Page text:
Around the corner, on Eighth Avenue, is Arnold Hatters. The shop has been on the block since 1960, when Arnold Rubin opened it. His 30-year-old son Mark grew up with the store and is now its general manager. "Having to move is scaring the hell out of me," Mark Rubin says. "This is a gold mine location," near the bus terminal, Pennsylvania Station, and the hat-intensive theatrical industry. Rubin doubts he could afford as large a store elsewhere, and he fears that many of his customers may not move with him.
"As far as I can remember, this has always been our family's breadbasket," Rubin says. "I think it's atrocious that for the sake of a private corporation like The New York Times, somebody has the right to take it away from us." He might understand if the block were being condemned for a city road or hospital. "But no one has explained to me why they have to do this so The New York Times can have a big new skyscraper here."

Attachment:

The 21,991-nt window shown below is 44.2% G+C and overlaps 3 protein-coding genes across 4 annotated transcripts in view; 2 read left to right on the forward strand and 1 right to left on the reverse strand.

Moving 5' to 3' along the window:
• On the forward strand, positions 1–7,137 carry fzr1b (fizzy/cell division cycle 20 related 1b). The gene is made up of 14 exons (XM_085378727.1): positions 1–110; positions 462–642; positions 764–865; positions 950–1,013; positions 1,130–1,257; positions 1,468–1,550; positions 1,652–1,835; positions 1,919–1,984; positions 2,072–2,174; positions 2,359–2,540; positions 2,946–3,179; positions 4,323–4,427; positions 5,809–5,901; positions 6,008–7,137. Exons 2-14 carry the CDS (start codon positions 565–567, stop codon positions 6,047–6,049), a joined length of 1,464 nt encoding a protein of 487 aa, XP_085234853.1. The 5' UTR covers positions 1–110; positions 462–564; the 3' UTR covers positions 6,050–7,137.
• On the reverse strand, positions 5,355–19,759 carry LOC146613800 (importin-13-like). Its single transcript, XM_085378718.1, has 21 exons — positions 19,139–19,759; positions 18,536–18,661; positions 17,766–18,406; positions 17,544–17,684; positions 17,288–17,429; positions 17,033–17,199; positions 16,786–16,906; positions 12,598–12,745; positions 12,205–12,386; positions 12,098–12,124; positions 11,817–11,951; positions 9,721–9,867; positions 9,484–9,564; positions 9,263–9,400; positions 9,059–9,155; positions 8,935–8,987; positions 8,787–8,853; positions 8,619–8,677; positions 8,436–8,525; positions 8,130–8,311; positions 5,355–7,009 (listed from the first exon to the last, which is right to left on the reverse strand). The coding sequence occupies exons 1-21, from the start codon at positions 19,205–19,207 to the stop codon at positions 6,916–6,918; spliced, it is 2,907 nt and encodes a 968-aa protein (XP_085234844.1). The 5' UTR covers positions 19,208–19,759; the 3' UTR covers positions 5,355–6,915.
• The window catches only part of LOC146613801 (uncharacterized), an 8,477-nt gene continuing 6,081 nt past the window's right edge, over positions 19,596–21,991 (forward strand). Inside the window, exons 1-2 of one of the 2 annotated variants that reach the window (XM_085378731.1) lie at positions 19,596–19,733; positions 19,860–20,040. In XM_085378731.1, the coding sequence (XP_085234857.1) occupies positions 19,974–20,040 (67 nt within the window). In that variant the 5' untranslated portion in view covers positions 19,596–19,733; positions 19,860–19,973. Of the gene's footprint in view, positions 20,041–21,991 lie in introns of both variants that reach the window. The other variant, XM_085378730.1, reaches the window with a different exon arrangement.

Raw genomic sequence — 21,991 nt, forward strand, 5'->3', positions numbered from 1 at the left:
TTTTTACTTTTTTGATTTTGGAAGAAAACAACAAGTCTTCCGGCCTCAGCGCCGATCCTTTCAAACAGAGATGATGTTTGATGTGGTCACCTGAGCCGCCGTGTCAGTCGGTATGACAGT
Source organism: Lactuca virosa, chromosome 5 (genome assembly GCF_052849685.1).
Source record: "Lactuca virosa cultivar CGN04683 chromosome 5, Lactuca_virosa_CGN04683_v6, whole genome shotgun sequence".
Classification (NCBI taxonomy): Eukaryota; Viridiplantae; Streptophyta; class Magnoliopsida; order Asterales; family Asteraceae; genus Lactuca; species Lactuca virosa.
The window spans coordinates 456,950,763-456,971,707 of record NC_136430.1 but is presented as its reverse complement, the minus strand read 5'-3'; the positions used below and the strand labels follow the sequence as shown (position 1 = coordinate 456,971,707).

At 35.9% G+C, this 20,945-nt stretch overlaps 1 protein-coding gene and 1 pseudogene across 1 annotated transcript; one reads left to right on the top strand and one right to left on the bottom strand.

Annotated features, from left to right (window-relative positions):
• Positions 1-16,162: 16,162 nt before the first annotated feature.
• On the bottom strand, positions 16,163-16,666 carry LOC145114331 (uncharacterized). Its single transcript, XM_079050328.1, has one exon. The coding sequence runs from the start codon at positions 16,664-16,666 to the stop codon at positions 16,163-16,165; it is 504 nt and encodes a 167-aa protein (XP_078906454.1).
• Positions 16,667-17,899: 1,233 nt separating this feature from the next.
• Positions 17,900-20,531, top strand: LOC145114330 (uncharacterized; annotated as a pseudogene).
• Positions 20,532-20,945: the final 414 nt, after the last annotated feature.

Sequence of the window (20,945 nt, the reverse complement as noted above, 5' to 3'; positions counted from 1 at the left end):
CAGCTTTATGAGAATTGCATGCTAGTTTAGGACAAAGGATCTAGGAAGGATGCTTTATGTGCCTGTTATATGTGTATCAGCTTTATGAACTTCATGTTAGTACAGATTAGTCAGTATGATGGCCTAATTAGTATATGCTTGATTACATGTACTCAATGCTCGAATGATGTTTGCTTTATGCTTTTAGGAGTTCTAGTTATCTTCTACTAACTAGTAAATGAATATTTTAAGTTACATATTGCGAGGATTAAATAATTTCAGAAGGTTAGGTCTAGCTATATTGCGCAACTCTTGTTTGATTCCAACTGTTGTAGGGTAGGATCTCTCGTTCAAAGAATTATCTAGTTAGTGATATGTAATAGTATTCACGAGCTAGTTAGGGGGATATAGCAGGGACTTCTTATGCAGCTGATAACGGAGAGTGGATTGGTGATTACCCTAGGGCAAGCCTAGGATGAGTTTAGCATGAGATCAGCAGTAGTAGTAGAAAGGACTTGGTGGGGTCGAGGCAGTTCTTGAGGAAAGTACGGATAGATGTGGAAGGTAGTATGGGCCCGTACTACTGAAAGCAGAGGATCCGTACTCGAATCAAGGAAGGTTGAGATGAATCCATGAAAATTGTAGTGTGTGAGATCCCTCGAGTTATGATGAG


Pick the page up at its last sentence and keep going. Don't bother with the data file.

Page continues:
The Orbachs and two other groups of property owners are challenging the condemnation under both the U.S. Constitution and the New York state constitution. Their chances are considered slim. New York has a long tradition of using eminent domain aggressively (remember Robert Moses?), and in this case the landowners are arrayed against the combined forces of City Hall, a leading developer, and the country's most powerful newspaper.
It all looks like a sordid tale of cronyism, of misuse of power, of cozy backroom money-grubbing—a more pressing threat to American business than outright criminality. Even Kazakhstan would blush at such practices. Some crusading liberal newspaper in New York really ought to run an editorial. Or at least a column.